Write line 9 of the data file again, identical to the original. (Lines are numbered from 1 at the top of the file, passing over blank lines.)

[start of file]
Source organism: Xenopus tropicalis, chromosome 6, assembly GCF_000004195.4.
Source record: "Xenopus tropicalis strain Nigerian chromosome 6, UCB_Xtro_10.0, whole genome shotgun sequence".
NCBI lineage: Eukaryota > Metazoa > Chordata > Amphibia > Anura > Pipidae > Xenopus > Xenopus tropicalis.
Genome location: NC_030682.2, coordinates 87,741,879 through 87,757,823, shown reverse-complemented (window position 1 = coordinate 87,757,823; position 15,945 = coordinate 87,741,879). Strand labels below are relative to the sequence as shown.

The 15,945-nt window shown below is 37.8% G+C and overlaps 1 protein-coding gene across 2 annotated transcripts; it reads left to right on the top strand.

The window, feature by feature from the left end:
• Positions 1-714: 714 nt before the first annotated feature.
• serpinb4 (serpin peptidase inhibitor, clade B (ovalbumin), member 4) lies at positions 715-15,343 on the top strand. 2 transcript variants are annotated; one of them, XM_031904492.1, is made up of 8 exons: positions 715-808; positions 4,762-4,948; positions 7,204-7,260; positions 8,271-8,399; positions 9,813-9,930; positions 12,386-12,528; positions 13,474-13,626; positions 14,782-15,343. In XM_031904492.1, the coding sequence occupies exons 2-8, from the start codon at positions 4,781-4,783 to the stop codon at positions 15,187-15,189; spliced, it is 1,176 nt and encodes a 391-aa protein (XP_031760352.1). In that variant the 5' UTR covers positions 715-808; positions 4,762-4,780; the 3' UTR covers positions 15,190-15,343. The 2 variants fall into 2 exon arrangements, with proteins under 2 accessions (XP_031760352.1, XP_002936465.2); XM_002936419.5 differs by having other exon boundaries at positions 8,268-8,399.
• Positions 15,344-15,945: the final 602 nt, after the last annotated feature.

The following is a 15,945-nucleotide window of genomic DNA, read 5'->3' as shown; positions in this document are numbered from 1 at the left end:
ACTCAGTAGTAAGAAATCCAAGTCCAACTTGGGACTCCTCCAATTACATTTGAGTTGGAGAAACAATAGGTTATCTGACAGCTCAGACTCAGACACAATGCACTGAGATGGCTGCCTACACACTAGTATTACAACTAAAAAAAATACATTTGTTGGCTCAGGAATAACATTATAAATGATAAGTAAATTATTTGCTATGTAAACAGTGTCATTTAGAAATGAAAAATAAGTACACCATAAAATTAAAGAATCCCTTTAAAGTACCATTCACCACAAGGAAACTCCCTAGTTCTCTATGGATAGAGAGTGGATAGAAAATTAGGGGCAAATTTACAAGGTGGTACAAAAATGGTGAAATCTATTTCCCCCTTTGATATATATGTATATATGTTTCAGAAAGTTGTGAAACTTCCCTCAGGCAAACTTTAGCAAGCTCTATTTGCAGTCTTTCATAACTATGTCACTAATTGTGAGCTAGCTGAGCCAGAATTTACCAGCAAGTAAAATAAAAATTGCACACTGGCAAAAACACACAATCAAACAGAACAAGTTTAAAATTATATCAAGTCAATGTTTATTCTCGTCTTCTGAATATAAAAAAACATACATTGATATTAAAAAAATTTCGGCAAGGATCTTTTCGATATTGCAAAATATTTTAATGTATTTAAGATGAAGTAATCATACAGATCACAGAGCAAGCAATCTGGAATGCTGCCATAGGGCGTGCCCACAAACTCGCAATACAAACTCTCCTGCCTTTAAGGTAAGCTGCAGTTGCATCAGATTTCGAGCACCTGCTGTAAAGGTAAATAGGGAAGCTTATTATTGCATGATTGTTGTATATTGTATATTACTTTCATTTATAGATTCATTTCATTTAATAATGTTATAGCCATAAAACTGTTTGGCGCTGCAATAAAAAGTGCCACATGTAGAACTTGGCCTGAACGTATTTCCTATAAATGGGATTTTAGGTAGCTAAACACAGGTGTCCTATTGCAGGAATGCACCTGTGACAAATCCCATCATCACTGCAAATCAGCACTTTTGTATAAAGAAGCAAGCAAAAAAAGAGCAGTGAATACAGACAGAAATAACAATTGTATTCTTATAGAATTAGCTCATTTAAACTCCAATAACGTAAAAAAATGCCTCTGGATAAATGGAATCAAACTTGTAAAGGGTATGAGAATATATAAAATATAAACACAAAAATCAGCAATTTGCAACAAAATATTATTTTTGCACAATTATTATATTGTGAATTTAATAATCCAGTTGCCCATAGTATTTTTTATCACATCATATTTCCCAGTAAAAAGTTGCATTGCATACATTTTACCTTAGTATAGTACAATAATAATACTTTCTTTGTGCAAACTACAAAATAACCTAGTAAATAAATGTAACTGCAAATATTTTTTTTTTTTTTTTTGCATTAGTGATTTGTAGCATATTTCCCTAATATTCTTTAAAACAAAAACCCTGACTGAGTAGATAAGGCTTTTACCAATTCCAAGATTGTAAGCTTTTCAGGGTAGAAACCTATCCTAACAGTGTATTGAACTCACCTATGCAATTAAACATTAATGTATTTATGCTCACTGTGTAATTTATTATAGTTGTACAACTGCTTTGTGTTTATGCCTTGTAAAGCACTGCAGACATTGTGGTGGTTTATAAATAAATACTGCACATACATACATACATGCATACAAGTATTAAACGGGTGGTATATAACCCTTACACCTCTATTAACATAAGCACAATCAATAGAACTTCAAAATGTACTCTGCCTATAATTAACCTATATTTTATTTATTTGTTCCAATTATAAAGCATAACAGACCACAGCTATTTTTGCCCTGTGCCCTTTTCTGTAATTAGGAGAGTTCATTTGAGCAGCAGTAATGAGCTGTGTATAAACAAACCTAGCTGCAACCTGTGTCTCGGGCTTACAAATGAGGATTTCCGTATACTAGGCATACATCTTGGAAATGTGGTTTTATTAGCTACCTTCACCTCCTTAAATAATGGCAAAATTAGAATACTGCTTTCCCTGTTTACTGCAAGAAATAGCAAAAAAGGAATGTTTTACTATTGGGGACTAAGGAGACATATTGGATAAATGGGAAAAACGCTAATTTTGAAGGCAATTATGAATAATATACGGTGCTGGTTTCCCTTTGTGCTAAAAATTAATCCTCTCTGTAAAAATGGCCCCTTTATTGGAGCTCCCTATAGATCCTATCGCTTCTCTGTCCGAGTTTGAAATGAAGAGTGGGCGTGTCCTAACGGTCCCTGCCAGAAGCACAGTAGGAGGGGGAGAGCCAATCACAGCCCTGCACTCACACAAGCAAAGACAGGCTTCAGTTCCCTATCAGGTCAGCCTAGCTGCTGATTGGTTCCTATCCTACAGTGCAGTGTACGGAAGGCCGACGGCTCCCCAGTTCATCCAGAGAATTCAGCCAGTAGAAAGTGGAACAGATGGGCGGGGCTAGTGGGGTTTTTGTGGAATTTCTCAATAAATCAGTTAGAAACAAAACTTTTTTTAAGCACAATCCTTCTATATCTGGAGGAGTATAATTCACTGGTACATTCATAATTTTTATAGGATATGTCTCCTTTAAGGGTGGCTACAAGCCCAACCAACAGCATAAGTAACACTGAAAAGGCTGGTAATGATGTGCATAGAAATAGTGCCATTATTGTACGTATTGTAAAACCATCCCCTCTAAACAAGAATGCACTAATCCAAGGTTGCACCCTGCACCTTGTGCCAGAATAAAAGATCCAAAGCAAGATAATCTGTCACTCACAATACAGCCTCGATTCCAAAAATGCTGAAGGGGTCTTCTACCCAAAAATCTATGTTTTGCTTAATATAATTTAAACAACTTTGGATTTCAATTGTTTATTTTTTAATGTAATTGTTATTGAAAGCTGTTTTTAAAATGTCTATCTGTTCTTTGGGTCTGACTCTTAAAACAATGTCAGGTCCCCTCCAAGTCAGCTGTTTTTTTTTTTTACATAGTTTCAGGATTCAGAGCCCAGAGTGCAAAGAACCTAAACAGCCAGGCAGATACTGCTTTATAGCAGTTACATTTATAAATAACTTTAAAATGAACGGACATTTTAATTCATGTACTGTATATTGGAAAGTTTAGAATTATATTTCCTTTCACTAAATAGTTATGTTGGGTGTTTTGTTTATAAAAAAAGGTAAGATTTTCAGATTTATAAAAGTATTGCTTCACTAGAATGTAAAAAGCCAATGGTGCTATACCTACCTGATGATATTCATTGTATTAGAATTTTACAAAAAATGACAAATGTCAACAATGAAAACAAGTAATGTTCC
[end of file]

• Positions 15,344-15,945: the final 602 nt, after the last annotated feature.